Sports Personality of the Year: The shortlist is in… but who do our writers think will win
12:13 GMT, 27 November 2012
15:34 GMT, 27 November 2012
Names in the frame…
Nicola Adams (boxing)
Ben Ainslie (sailing)
Jessica Ennis (athletics)
Mo Farah (athletics)
Katherine Grainger (rowing)
Sir Chris Hoy (cycling)
Rory McIlroy (golf)
Andy Murray (tennis)
Ellie Simmonds (swimming)
Sarah Storey (cycling)
David Weir (athletics)
Bradley Wiggins (cycling)
Winner announced on Sunday, December 16
This year's BBC Sports Personality of the Year Award is as wide open as it has ever been following 12 months of remarkable achievement from our British athletes.
A stellar year for British sport has seen countless timeless moments created by our sporting stars at the London 2012 Olympic Games as well as some stunning winning performances from Brits in annual events such as the Tour de France and the US Open.
All 12 nominees are in with a genuine chance of winning and, as such, next month's vote promises to be the most hotly contested since the award's inauguration in 1954.
With the countdown to the showpiece on December 16 well under way, Sportsmail's panel of experts give their views on who they think should win the coveted award…
Last time out: Mark Cavendish (centre) collects the 2011 award ahead of second-placed Darren Clarke (left) and third-placed Mo Farah (right)
The greatest natural
extrovert in British Olympic sport since Daley Thompson. Both could
offend – Daley turned up in a tracksuit to accept his BBC award and then
swore live on air – but you can’t deny they are both personalities.
Even without his Olympic gold medal,
Wiggins would be the supreme candidate for becoming the first Briton to
win the Tour de France, and to do so clean.
Stellar year: Wiggins celebrates winning the Tour de France
Ben Ainslie, who has just retired
from Olympic competition, is the only Briton to have won four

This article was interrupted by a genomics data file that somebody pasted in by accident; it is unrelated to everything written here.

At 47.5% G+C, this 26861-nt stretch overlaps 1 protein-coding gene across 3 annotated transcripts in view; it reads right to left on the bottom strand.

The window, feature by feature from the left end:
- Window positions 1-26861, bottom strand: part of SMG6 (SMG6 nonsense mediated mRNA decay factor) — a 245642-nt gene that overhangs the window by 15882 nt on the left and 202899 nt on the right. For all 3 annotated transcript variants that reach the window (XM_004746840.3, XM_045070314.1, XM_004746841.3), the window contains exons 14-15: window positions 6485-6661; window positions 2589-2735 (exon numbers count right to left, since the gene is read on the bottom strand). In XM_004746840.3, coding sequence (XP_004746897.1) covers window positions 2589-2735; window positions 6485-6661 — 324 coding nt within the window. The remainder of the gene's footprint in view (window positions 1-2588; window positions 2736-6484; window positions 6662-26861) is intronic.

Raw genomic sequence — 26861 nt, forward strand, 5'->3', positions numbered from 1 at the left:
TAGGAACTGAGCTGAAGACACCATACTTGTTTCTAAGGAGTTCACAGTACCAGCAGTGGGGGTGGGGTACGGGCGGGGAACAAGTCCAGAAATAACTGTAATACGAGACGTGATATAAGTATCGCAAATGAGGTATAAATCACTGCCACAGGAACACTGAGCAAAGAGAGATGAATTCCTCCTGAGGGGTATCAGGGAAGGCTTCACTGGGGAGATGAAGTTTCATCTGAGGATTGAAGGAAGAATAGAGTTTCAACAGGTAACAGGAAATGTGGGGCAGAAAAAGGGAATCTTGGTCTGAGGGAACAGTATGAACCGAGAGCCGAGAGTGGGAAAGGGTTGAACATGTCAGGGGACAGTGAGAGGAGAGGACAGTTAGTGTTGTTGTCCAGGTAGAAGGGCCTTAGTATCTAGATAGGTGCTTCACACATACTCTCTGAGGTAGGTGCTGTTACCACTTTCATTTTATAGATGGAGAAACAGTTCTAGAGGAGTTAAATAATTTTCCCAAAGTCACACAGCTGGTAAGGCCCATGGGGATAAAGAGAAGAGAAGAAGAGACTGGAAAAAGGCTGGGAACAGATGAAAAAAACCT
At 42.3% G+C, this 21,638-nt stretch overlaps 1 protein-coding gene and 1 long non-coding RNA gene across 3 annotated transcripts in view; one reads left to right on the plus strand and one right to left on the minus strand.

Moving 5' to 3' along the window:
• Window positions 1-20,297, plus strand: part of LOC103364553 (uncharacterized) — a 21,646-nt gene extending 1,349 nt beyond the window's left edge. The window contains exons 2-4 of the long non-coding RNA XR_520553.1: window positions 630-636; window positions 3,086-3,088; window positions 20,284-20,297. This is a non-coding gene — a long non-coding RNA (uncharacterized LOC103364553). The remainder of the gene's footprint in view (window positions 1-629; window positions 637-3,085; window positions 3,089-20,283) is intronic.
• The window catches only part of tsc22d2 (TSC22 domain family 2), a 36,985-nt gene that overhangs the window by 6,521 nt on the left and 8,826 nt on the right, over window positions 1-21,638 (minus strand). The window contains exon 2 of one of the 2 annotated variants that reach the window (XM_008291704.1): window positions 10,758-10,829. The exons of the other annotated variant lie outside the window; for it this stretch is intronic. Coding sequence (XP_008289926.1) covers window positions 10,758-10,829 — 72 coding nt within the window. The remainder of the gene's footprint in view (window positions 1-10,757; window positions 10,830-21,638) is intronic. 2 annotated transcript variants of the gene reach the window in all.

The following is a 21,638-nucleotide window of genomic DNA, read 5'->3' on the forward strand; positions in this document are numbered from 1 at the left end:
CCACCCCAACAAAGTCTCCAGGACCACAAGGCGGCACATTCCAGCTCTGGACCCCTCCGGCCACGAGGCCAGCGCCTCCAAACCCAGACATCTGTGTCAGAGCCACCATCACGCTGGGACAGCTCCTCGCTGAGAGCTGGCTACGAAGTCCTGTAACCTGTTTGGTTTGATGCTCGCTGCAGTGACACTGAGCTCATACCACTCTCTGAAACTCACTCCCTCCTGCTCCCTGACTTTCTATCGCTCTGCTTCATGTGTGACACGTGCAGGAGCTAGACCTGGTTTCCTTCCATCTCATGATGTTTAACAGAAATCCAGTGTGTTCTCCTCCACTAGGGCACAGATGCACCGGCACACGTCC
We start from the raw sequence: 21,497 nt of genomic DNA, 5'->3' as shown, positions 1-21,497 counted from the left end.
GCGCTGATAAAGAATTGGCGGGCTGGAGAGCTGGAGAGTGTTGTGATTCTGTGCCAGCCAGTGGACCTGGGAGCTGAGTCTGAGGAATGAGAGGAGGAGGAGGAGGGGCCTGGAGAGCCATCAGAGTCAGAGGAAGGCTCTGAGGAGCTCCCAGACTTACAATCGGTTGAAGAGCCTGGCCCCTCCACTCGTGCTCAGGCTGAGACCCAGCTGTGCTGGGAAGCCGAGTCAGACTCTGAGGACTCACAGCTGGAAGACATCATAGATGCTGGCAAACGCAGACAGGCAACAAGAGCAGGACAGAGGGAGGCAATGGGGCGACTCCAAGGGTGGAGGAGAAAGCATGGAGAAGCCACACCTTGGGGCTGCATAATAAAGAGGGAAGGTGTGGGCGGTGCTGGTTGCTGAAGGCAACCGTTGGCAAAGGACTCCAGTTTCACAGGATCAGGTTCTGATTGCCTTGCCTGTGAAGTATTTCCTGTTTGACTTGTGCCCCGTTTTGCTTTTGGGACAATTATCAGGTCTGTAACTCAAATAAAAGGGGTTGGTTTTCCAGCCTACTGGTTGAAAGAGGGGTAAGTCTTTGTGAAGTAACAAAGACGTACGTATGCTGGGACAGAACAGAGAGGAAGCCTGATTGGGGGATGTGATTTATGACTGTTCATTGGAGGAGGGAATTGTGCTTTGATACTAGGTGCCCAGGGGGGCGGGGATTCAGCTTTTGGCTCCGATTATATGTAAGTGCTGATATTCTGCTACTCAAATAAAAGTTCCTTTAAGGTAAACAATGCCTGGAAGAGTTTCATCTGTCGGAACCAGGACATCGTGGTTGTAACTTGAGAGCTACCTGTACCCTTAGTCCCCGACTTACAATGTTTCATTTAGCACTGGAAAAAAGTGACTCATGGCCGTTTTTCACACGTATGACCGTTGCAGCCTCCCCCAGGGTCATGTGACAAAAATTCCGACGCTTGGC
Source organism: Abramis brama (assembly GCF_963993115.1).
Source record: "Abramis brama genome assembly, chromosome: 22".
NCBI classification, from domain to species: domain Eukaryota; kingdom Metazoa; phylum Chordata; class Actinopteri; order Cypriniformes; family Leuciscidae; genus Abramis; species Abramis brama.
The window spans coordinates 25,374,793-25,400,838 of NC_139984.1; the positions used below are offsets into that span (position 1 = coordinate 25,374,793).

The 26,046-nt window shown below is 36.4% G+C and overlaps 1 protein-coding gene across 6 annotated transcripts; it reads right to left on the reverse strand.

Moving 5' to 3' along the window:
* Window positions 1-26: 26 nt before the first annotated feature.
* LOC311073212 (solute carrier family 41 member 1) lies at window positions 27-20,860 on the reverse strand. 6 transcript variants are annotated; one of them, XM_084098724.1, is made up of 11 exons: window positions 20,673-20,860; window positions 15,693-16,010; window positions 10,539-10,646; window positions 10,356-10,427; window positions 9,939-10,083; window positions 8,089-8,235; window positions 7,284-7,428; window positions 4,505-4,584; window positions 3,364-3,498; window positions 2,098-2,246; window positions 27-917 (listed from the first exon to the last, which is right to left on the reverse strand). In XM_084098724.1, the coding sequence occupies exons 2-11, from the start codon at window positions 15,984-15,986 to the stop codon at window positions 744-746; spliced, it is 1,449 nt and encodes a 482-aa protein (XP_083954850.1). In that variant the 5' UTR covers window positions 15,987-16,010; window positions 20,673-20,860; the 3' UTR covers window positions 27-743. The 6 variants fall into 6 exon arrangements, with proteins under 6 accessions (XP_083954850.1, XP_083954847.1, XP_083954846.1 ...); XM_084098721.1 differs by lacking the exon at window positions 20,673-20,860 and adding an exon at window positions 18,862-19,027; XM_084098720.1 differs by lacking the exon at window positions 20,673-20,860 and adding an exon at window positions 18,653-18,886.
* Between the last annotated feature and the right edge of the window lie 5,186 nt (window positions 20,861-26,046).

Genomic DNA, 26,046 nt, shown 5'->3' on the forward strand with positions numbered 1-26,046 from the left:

consecutive individual gold medals and, therefore, my second choice.
Andy Murray is my third.
Charlotte Dujardin and Laura Trott,
two of only four women to claim two golds at one Games, are both unlucky
not to be on the list. So are triathlete Alistair Brownlee and sprint
cyclist Jason Kenny. Their omissions reinforce how 2012 was the year of
unsurpassed sporting achievement.
Until the Paralympic Games I would have voted for Bradley Wiggins or Mo Farah – but then the Weirwolf came along. I watched all of his races in London and still can’t comprehend the drive and mental toughness, never mind the physical toll, that took him to four gold medals.
His performances and personality –
particularly the change that occurred when he put on his red helmet,
ready to race – opened my eyes to the intense, challenging sport of
wheelchair racing. And I would hazard a guess I’m not the only one.
Weirwolf: David Weir won four gold medals at the Paralympic Games
After the debacle of last year, when not a single woman made the shortlist, I was really pleased to see Nicola Adams made the final 12. Personality The woman defines the word. So too, though, do double gold medallist Laura Trott and Ian Poulter, the inspiration behind Europe’s Ryder Cup win. I was surprised Trott missed out, in particular.